If that wasn't impressive enough, the company went on to grow into nearly $3 Trillion in Market Cap during Covid. Even after some pull back, AAPL is still being valued at $2T (that's $1.3T in higher value vs 2018 – you could buy GOOG and META with this additional value - 2 much higher margin businesses). Think about this! What has truly changed with Apple as a company that it should deserve a $2T valuation Today vs $700m just 4 years ago? What?! Will you tell me that their shitty services revenues should be worth ~$1 trillion? This is no AWS, Azure or GCP which are incredible businesses with true recurring revenues. Apple's service revenues are built on monopolistic behavior that we think will eventually fade away. It won't be without a fight, but every tech company in the world has a mobile app now and they would all be incentivized to unify against Apple. Those things take time and it shouldn't surprise anyone that Fortnite ended up losing to Apple, but that was a key first eye opener to regulators and the entire market as to how insane it is to charge 30% on the top-line of app developer's revenues. Apple decreased to 15% their take rate for apps with up to $1m in annual sales and made some exceptions such as to news apps, but we think this is just the beginning. The argument that Apple needs to charge something as they have costs related to keeping the app store security is valid, but they don't need to spend $20 billion to keep those apps safe from malware. So it really puzzles me when investors think highly of Apple's service revenue line. iCloud is just a database to store your mobile photos. Apple Music is ok, but it can’t move the needle (too small). Same for Apple Care. Apple TV+ sucks and loses money. So there is really only 2 things that really matter à (1) their abusive App Store tax on app developers and (2) Google license deal.  These 2 are 80% of the total service gross profit Today, and its been also responsible for most of the incremental gross profit dollars over the years. Any Apple shareholder should really ask yourself this one question: Do I think that Apple’s ability to grow App Store revenues and take more money from Google is higher or lower in the next 5 years vs the last 5? So why should you pay a higher multiple Today vs before?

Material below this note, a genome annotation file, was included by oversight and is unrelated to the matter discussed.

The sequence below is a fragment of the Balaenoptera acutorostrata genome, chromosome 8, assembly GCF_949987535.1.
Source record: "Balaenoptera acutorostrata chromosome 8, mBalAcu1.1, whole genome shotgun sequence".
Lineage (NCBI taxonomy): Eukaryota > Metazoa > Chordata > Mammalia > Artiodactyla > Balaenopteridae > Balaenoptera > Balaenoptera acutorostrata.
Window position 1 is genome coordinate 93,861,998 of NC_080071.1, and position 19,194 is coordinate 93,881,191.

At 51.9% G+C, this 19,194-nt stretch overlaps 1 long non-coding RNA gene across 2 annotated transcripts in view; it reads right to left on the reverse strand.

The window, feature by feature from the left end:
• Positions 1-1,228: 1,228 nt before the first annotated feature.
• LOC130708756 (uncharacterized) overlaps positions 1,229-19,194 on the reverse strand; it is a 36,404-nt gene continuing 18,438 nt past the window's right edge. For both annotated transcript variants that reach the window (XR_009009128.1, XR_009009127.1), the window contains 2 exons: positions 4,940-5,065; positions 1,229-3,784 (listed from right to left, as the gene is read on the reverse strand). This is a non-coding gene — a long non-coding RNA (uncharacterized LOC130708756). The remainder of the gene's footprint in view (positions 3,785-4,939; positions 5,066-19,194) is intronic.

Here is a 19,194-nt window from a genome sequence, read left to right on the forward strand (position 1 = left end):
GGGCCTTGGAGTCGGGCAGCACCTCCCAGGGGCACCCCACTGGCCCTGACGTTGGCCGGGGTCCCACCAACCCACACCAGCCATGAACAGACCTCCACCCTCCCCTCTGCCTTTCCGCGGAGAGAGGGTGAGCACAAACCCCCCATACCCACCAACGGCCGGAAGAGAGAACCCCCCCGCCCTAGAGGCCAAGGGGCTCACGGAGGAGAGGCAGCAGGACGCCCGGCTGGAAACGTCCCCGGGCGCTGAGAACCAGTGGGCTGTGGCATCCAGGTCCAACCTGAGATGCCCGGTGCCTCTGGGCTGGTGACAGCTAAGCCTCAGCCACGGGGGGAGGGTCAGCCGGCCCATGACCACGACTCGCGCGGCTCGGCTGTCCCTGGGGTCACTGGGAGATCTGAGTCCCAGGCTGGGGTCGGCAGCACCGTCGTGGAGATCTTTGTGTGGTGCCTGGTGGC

Even if you believe in consensus ’23 EPS, Apple’s multiple is currently 45% higher than 2018 (before re-rating in 2019), or 60% higher when measuring relative to the S&P500, as Apple used to trade below S&P’s multiple. And if we measure against 2019 (after the company nearly doubled in size driven by the multiple re-rate), AAPL currently trades 33% higher Today vs 2019 in both  measures, relative to S&P500 and relative to itself. 



This is a good chart from a Bernstein note to illustrate how much Google has been paying Apple over the years. Essentially 50% of the incremental service revenue gross profit over the last 7 years came from Google.